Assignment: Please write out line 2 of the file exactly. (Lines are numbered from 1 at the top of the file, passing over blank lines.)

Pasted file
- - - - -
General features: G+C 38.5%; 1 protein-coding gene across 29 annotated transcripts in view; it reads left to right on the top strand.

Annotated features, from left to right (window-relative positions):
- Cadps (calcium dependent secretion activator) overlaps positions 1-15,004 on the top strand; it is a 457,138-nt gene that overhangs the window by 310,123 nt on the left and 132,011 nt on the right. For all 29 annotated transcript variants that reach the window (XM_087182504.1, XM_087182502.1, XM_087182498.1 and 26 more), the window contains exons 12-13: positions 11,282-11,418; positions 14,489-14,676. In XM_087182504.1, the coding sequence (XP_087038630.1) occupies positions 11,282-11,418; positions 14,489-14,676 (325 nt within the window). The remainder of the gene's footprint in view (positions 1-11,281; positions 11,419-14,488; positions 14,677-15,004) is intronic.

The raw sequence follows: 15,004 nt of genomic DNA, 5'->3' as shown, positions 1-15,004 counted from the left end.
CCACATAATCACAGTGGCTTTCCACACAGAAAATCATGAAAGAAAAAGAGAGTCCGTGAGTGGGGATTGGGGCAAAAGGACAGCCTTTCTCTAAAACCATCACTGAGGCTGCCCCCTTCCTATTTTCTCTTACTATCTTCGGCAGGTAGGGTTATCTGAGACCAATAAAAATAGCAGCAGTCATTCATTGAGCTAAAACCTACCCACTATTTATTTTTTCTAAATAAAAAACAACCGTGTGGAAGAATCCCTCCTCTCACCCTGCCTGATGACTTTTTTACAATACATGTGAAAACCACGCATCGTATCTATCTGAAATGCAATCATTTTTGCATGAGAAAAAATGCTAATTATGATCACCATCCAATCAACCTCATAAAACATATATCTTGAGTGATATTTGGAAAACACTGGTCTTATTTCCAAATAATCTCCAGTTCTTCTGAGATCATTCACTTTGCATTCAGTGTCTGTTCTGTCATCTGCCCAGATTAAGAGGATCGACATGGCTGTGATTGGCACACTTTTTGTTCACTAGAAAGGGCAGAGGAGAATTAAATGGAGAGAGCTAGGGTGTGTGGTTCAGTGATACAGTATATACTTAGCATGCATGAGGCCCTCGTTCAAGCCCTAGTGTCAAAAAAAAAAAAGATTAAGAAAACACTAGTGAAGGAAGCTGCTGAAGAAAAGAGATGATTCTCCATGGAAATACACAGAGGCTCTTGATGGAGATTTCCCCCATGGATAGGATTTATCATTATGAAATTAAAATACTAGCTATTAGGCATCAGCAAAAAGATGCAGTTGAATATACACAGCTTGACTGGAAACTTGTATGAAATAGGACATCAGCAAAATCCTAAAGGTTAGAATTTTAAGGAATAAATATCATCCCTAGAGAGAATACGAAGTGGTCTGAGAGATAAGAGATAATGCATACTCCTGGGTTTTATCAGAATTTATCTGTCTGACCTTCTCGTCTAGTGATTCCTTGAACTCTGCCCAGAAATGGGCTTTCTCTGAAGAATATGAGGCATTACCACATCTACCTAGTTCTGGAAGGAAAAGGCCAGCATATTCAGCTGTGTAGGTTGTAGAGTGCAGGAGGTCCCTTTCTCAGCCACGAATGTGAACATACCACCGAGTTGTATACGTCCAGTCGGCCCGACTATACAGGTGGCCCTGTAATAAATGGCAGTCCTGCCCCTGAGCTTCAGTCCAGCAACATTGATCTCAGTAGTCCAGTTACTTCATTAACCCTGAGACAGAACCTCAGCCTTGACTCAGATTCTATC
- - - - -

Annotated features, from left to right (window-relative positions):